The B.C. government has permitted logging on more than 900 square kilometres of land despite its being listed as critical caribou habitat, says newly released research.
The authors of the study, published in Conservation Science and Practice, say it’s an example of poor co-ordination between governments that has led to Canada’s ongoing failure to protect habitat for endangered species.
“We’re pointing out a lot of these things aren’t working well,” said Eric Palm of the University of Montana.
Researchers looked at southern mountain caribou herds in B.C. In 2018, the federal government found more than a dozen of those herds, some down to a handful of animals, were in imminent danger of disappearing.
“It is dire,” Palm said. “They’re going extinct and it is happening now.”
The federal Species At Risk Act requires provinces to identify critical habitat for caribou herds. B.C. has done that, but the land is all owned by the Crown and regulated by the province.
Using publicly available data and maps, researchers found 909 square kilometres of that critical caribou habitat has been logged over the last five years.
That’s a small percentage of the total habitat identified. But Palm said further impacts on that land—much of which is already disturbed—shouldn’t be permitted at all.
“The fact it’s being logged or destroyed in the first place is unacceptable.”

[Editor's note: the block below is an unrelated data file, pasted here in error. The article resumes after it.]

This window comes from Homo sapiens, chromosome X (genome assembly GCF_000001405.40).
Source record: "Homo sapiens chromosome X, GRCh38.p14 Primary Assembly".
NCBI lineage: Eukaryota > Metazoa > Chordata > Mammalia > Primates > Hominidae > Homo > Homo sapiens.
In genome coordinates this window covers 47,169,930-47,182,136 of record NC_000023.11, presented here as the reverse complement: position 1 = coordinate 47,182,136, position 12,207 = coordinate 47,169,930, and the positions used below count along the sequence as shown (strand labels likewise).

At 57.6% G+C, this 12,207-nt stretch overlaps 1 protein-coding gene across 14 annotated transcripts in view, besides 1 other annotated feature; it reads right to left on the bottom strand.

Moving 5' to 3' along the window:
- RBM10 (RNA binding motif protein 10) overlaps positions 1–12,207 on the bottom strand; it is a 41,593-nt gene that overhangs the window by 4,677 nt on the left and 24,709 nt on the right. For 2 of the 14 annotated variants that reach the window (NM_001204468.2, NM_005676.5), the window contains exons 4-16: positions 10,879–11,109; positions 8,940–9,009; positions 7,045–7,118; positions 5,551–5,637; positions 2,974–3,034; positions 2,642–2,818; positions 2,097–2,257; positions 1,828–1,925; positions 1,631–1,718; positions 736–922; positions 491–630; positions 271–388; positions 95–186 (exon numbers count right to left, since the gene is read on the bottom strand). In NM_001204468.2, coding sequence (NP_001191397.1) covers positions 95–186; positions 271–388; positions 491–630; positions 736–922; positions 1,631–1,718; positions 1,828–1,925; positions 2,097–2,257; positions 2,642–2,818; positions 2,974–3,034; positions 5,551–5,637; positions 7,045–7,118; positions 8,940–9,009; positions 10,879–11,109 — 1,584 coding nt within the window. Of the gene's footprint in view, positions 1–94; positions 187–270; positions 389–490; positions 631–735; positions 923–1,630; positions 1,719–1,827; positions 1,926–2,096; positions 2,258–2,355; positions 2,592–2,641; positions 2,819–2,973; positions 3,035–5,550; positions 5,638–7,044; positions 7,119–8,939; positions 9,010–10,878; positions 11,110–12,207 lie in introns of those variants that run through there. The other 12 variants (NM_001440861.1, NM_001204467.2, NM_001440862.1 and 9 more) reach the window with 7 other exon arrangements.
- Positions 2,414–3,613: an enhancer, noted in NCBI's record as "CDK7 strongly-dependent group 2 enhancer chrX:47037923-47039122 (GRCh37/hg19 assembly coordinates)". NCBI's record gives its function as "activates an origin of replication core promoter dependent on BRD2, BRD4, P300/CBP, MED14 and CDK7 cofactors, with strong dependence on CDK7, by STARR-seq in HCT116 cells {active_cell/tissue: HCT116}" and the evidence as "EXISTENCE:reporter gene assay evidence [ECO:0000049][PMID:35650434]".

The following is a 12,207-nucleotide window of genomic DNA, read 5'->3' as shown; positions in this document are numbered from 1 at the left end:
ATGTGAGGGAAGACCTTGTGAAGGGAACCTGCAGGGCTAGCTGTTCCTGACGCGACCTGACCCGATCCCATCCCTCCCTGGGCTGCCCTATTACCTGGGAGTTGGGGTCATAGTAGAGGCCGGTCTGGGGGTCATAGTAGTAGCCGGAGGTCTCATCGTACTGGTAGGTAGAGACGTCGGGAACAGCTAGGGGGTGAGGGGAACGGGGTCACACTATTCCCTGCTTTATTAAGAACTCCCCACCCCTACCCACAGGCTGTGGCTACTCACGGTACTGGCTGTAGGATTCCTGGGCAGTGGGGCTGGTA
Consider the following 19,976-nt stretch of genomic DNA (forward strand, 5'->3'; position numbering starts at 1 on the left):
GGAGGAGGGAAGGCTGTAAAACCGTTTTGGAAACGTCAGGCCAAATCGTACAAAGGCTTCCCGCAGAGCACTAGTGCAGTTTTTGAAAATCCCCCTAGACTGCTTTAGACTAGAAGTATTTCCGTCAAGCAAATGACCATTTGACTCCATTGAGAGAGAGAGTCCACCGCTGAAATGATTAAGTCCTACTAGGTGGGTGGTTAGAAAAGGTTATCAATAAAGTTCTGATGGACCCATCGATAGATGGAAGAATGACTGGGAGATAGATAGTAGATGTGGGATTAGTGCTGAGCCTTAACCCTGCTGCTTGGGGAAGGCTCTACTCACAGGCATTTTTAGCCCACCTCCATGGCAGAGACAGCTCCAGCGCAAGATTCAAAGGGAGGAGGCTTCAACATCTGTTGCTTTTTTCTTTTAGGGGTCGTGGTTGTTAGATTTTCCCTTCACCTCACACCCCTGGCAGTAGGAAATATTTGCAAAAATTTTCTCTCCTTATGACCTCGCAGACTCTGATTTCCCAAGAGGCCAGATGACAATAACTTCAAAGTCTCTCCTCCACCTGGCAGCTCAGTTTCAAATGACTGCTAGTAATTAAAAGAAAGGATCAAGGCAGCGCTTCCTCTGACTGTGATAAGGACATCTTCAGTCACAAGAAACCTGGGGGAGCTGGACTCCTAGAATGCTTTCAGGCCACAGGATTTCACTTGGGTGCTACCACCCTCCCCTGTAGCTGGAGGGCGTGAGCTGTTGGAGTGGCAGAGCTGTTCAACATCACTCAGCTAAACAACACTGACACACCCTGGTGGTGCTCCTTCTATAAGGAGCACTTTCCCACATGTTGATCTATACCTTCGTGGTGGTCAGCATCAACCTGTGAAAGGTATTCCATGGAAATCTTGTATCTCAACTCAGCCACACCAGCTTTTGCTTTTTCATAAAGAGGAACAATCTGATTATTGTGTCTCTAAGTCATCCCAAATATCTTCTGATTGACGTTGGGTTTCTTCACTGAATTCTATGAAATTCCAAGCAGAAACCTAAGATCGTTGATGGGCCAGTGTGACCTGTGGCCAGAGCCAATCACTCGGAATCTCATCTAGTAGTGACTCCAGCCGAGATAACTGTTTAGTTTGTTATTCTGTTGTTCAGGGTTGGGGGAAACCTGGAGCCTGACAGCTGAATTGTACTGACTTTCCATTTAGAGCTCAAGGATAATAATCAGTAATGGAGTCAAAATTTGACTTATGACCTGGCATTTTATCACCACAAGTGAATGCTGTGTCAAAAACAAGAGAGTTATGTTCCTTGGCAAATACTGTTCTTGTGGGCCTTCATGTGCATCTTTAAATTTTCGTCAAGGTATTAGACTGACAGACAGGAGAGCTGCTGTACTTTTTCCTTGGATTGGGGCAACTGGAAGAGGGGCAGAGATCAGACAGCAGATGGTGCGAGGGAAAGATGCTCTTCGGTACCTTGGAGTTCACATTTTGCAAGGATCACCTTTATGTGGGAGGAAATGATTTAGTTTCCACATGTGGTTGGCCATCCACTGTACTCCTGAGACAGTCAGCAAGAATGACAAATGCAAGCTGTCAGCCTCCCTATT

Shaun Fluker, a University of Calgary law professor and co-author of the paper, said much of the environmental protection provided under provincial rules is discretionary.
“(The land) might be protected, but the devil’s in the details in terms of what exactly the (logging) licences do or don’t allow for.”
In an email, a spokesman for B.C.’s forestry department said the government has committed $47 million over five years to support caribou recovery.
Brett Lowther said those measures include Indigenous partnerships and habitat management, such as wolf culls and penning of pregnant caribou mares.
“Forest managers in B.C. recognize that forestry needs to be a part of the solution and past approaches are currently being reflected upon,” Lowther wrote. “New practices that will support ongoing recovery efforts are being developed.”
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